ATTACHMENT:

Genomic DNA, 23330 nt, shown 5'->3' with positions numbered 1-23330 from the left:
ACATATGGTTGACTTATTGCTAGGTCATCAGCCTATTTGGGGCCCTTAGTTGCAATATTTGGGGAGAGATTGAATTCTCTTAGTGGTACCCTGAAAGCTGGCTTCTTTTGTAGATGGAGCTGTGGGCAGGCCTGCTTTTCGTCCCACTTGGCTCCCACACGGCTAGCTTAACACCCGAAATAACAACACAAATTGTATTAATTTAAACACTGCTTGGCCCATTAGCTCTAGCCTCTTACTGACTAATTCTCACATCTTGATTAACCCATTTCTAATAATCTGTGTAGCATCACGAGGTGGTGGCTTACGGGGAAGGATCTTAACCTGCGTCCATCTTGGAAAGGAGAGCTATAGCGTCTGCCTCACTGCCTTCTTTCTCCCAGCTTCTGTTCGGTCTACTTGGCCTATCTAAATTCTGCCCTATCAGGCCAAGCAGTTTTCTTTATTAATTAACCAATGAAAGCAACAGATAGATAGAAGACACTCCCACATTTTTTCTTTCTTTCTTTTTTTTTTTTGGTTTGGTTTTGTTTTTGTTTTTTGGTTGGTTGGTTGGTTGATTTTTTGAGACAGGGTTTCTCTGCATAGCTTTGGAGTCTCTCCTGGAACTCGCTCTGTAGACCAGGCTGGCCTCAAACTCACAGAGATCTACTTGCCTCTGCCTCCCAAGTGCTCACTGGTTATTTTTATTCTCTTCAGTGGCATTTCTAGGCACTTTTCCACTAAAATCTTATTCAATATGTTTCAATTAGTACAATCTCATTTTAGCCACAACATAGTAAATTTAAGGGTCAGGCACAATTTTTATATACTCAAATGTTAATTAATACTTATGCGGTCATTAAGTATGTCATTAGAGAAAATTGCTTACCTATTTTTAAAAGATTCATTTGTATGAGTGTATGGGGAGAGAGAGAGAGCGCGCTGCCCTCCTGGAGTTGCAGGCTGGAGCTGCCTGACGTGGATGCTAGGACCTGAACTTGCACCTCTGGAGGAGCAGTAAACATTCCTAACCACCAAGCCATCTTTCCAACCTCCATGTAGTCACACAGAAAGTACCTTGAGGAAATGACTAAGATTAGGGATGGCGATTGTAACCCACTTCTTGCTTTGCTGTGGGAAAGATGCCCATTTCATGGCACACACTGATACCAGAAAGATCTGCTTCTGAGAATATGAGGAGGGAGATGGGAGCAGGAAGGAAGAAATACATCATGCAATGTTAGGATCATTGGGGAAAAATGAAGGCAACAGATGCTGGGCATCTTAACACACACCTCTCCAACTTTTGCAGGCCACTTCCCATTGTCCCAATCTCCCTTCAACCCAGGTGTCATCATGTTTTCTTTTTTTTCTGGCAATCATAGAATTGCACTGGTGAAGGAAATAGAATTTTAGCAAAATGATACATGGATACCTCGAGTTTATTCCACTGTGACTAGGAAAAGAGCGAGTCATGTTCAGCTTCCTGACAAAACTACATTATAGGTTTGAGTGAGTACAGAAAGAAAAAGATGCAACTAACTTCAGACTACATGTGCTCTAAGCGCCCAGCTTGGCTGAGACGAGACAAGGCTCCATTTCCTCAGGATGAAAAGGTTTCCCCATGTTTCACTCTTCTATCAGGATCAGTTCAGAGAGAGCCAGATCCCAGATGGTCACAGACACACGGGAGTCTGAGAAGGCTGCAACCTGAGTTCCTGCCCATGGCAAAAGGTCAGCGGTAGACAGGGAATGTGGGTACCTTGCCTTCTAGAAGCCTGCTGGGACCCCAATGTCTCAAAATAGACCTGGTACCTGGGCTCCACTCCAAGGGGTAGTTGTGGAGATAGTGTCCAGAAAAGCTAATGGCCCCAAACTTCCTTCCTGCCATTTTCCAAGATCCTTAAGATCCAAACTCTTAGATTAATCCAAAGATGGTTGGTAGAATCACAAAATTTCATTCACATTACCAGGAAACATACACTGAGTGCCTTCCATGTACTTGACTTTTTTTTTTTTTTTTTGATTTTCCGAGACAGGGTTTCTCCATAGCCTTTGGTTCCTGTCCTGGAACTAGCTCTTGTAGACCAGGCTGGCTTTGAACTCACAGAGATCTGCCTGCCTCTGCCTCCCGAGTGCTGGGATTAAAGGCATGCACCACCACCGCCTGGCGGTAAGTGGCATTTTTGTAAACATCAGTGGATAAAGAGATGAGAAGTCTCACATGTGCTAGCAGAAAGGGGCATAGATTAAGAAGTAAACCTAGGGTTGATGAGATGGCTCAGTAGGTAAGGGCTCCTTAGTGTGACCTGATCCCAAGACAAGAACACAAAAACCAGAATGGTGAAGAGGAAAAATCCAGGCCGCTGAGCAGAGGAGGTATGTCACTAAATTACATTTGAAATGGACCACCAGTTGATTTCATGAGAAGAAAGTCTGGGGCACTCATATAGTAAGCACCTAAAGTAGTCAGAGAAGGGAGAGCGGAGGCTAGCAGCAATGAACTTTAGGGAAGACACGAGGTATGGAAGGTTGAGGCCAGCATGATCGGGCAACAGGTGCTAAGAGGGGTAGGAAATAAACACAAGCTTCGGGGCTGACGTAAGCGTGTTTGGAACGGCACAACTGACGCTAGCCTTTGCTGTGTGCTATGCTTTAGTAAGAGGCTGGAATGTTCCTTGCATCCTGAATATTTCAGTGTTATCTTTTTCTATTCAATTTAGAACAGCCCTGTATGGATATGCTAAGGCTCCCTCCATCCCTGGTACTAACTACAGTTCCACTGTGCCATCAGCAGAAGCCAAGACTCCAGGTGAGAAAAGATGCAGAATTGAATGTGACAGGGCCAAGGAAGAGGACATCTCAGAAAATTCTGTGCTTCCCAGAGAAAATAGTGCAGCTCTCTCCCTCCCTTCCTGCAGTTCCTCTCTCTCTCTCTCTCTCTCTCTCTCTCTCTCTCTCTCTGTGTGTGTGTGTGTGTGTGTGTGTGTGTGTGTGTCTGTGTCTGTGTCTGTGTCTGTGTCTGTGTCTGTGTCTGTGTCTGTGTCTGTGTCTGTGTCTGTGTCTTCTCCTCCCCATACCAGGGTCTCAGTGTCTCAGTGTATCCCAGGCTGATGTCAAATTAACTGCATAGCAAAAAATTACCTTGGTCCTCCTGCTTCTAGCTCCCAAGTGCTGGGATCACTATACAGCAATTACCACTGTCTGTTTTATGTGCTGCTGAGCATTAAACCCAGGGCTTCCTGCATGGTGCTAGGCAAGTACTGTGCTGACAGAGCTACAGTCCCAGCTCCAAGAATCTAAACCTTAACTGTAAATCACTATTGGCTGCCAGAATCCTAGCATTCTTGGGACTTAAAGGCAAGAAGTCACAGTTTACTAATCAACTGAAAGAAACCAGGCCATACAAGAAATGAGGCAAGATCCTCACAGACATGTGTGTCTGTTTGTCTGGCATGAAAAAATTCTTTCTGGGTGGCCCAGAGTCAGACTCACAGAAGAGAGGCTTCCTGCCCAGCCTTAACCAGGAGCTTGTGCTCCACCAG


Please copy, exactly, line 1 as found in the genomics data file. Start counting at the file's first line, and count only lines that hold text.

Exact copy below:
Genomic DNA, 23330 nt, shown 5'->3' with positions numbered 1-23330 from the left: